TV food advertising to move below-the-line

Media agency buyers fear much of the £39m which Ofcom estimates will be lost from TV because of its crackdown on junk food advertising will be withdrawn from traditional media altogether.

"Some will go into digital, but I think a lot of it will go into below-the-line marketing," said Simon Bevan, head of TV at Vizeum. "The worrying thing is that brands that have been traditionally strong TV advertisers are going to be lost to the medium."

Chris Hayward, head of investment at ZenithOptimedia, said: "Certainly I think some of this revenue will be lost to advertising full stop, but in outdoor and in online there are still opportunities, and also in press."

Azon Howie, director of TV, radio and cinema at Carat, said: "Online and outdoor will be big beneficiaries. The big problem is that it is more money coming out of the TV market at a time it can ill afford it."

"People knew it was coming," added Richard Oliver, broadcast director at Universal McCann. "Every advertiser will have made plans about expenditure that they will take out of TV, although I'm not sure the effect will be massive."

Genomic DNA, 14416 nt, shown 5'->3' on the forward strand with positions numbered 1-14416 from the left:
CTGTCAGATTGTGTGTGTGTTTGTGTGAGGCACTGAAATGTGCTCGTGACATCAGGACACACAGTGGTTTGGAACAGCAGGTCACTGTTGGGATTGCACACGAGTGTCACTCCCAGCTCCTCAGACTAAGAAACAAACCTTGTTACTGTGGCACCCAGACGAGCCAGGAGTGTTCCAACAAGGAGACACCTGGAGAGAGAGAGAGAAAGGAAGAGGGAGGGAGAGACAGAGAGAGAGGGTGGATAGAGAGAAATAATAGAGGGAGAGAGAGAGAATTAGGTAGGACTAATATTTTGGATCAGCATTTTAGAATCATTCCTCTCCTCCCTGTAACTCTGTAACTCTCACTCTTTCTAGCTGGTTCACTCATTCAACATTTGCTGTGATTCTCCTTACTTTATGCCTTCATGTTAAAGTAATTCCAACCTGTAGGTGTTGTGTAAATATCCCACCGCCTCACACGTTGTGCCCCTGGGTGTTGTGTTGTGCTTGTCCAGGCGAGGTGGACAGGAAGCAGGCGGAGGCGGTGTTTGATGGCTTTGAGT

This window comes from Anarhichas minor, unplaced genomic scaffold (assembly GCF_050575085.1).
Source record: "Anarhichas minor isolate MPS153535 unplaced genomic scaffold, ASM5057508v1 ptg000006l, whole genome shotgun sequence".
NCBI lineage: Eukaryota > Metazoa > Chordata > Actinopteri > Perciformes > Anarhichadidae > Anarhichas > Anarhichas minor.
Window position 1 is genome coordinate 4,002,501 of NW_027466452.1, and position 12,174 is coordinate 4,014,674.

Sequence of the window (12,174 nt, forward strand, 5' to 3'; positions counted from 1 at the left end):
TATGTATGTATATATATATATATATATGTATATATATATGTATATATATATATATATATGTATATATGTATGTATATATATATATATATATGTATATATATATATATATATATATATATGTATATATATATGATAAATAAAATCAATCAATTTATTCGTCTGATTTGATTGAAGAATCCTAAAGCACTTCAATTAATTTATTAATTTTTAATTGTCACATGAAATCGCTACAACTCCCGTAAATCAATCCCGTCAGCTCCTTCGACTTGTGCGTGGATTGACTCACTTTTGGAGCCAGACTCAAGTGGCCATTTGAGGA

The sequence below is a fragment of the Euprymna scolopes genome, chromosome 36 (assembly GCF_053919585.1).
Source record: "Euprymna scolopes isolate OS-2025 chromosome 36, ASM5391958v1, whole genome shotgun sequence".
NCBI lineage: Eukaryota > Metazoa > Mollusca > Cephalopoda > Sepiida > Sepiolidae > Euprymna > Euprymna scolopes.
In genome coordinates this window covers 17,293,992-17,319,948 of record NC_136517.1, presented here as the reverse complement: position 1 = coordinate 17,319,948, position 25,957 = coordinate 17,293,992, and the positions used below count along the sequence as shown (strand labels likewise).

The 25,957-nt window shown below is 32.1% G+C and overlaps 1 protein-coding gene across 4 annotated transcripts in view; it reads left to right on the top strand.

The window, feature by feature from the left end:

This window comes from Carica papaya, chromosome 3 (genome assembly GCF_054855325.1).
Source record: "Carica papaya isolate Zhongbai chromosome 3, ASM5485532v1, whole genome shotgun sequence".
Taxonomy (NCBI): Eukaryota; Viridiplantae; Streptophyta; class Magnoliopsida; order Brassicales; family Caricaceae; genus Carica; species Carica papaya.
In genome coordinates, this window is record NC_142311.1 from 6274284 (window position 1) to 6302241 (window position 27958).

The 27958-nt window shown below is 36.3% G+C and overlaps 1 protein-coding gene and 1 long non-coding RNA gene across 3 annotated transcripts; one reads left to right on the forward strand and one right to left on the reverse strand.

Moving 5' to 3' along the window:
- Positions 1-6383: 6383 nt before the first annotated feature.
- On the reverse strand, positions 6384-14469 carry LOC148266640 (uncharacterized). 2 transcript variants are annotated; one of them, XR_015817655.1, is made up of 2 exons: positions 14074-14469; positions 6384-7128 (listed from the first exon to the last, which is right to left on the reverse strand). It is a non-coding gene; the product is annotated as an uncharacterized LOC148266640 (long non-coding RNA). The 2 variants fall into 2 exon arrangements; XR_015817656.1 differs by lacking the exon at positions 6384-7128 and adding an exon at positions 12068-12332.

Consumer goods represent about 4.6% of online advertising spend, with junk food a smaller subsection of that figure. In outdoor, food advertisers account for 5% of spend - around £38m a year.

Wayne Arnold, Profero managing director and IPA Digital chairman, estimated as much as £10 to £15m of the £39m spend lost to television could come to online.

He said: "There is much penetration of these advertisers' core audience online, from 12 year olds to 20 year olds. The challenge is that by just moving spend they are passing the problem from one channel to the next. They need to work out how to use it as an effective medium."

Press buyers are predicting more activity in their patch from junk food advertisers, including advertorials in women's magazines. However, many childrens' titles, while accepting some junk food advertising, have a policy against being seen to endorse these products through sponsorships or promotions.

Caroline McDevitt, MD of IPC Advertising, said: "Magazines that reach parents, especially young mums, should benefit as brands will want to promote their conscience. We set up the Great Food Debate last year to acknowledge this, producing a series of advertorials for McDonalds."

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